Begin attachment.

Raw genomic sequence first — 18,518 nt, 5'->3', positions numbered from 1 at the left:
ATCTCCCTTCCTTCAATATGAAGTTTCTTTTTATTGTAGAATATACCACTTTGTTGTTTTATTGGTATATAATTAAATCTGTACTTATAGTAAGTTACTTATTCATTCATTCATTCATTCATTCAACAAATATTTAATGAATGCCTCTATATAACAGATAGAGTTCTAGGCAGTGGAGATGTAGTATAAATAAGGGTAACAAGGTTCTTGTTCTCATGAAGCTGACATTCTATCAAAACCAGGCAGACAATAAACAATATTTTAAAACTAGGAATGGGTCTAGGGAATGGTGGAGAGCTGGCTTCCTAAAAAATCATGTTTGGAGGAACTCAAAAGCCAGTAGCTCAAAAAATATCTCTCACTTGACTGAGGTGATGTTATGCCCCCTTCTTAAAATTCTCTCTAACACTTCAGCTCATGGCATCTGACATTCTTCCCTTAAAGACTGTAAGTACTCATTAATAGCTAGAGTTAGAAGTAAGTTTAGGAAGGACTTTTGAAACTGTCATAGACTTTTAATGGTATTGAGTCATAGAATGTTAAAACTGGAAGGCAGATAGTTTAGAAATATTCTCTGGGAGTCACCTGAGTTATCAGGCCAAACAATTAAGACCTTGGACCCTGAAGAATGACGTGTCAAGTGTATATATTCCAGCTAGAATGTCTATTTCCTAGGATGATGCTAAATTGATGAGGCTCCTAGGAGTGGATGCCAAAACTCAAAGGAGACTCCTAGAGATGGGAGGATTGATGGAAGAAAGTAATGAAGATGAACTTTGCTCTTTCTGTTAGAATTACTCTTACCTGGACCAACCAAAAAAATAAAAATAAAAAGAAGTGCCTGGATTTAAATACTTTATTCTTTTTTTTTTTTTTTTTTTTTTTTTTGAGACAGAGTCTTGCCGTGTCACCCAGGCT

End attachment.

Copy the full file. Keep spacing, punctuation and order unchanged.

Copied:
Raw genomic sequence first — 18,518 nt, 5'->3', positions numbered from 1 at the left:
ATCTCCCTTCCTTCAATATGAAGTTTCTTTTTATTGTAGAATATACCACTTTGTTGTTTTATTGGTATATAATTAAATCTGTACTTATAGTAAGTTACTTATTCATTCATTCATTCATTCATTCAACAAATATTTAATGAATGCCTCTATATAACAGATAGAGTTCTAGGCAGTGGAGATGTAGTATAAATAAGGGTAACAAGGTTCTTGTTCTCATGAAGCTGACATTCTATCAAAACCAGGCAGACAATAAACAATATTTTAAAACTAGGAATGGGTCTAGGGAATGGTGGAGAGCTGGCTTCCTAAAAAATCATGTTTGGAGGAACTCAAAAGCCAGTAGCTCAAAAAATATCTCTCACTTGACTGAGGTGATGTTATGCCCCCTTCTTAAAATTCTCTCTAACACTTCAGCTCATGGCATCTGACATTCTTCCCTTAAAGACTGTAAGTACTCATTAATAGCTAGAGTTAGAAGTAAGTTTAGGAAGGACTTTTGAAACTGTCATAGACTTTTAATGGTATTGAGTCATAGAATGTTAAAACTGGAAGGCAGATAGTTTAGAAATATTCTCTGGGAGTCACCTGAGTTATCAGGCCAAACAATTAAGACCTTGGACCCTGAAGAATGACGTGTCAAGTGTATATATTCCAGCTAGAATGTCTATTTCCTAGGATGATGCTAAATTGATGAGGCTCCTAGGAGTGGATGCCAAAACTCAAAGGAGACTCCTAGAGATGGGAGGATTGATGGAAGAAAGTAATGAAGATGAACTTTGCTCTTTCTGTTAGAATTACTCTTACCTGGACCAACCAAAAAAATAAAAATAAAAAGAAGTGCCTGGATTTAAATACTTTATTCTTTTTTTTTTTTTTTTTTTTTTTTTTGAGACAGAGTCTTGCCGTGTCACCCAGGCT